Workplace super – opening doors for advisers

In Australia there are over two million actively trading businesses. Nearly 28,000 of these are classified as mid-market with turnover of between $10 million and $250 million. With every business required to offer a default workplace super fund there remain genuine opportunities for financial advisers to strengthen and build their practice.

New opportunities?

According to IOOF’s Head of Employer Super, Steve Black, advisers are taking a second look at opportunities in corporate super and the new remuneration structures which have been established by many super providers. However this is just a small part in the larger picture of how workplace super advice has become an integral part of many financial advice firms.

“While the appeal of a steady, regular income stream offered by modern remuneration models is understandable, the big opportunity for advisers is opening new avenues for growing a business,” Steve said.

“No matter what specialty area of advice you offer, workplace super opens the door to a whole company of potential advice clients.”

Paul Mann, General Manager of Moneywise Global, the appointed financial advisers for Flight Centre agreed, saying that, “while many of the benefits of a workplace super client base have always been there, they are getting more attention now as the commission-based compensation model disappeared.”

Scale to grow your client base

For most advisers, workplace super will be just a small part of the advice services offered. Whether you specialise in general advice, insurance, mortgage broking or something else altogether, being attached to a workplace super plan lets you become the natural point of contact for members, beyond their super needs.

“Growing a client base quickly would previously have meant buying a list of clients from another adviser, which is expensive and comes with a lot of risk” Paul added.

What’s more, meeting the members at such events as member education sessions let you promote these other areas of advice – something that is often reinforced on marketing and other super related material sent out.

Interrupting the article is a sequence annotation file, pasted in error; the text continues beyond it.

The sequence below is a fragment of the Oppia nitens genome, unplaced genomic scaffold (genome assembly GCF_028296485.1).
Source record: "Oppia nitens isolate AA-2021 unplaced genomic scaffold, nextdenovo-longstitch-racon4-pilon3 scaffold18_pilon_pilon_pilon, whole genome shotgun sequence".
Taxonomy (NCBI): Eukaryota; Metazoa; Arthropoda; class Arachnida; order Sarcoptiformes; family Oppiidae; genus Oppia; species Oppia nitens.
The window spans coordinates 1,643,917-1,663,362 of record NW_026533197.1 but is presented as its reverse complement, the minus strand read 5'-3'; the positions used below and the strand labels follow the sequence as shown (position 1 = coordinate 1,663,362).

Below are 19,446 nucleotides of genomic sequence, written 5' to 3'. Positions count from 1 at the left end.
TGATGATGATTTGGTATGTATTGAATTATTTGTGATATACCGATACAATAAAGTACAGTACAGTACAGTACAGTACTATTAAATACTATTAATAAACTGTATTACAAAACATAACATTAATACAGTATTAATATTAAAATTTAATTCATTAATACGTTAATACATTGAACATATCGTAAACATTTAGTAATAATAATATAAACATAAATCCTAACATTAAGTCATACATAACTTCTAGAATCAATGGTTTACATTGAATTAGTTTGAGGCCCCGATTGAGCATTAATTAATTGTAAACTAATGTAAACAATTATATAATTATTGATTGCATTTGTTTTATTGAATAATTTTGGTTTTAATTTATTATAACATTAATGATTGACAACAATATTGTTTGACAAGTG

A new revenue stream

Most new remuneration models provide a flat fee per member model. So for every company an adviser provides workplace super advice for, the more the adviser receives. What’s more, as those companies grow, so do the revenue and referral opportunities.

And with the average age of the financial adviser around 55, Steve Black also noted the business succession benefits offered through workplace super advice.

“Selling a business as a multiple of revenue obviously means the revenue you’re generating now, becomes a multiple of this down the track when the business is sold.”


Finally, if you are providing financial advice services to your employer clients, expanding that service to their staff will strengthen the relationship. Coupled with services the employer couldn’t provide - such as member education sessions - also makes it harder for the business client to move away. This is particularly meaningful if the company is an accounting client of an advice business.

This platform for providing advice to employees can also form part of your value proposition when being considered by new clients.

Benefits to members

Quality advice attached to a workplace super plan also gives members the best possible opportunity to achieve their retirement goals.

“Workplace super has always given us the opportunity to make a meaningful impact on the lives of our clients, to promote and grow other areas of my business, whilst still receiving a fair revenue stream for our services” Paul concluded.


Whether it’s stronger relationships with your business clients, access to a diverse new client base or even more referrals for your services, workplace super advice offers new and sometimes unexpected benefits for your business.

To find out more on workplace super opportunities, IOOF have produced a guide outlining a pathway to success for your business or you can contact an IOOF Relationship Manager.


The information contained in this newsletter is provided on behalf of the IOOF group of companies and is intended for financial adviser use only. It is given in good faith and has been prepared based on information that is believed to be accurate and reliable at the time of publication. Any examples are for illustration purposes only and are based on the continuance of present laws and our interpretation of them at the time.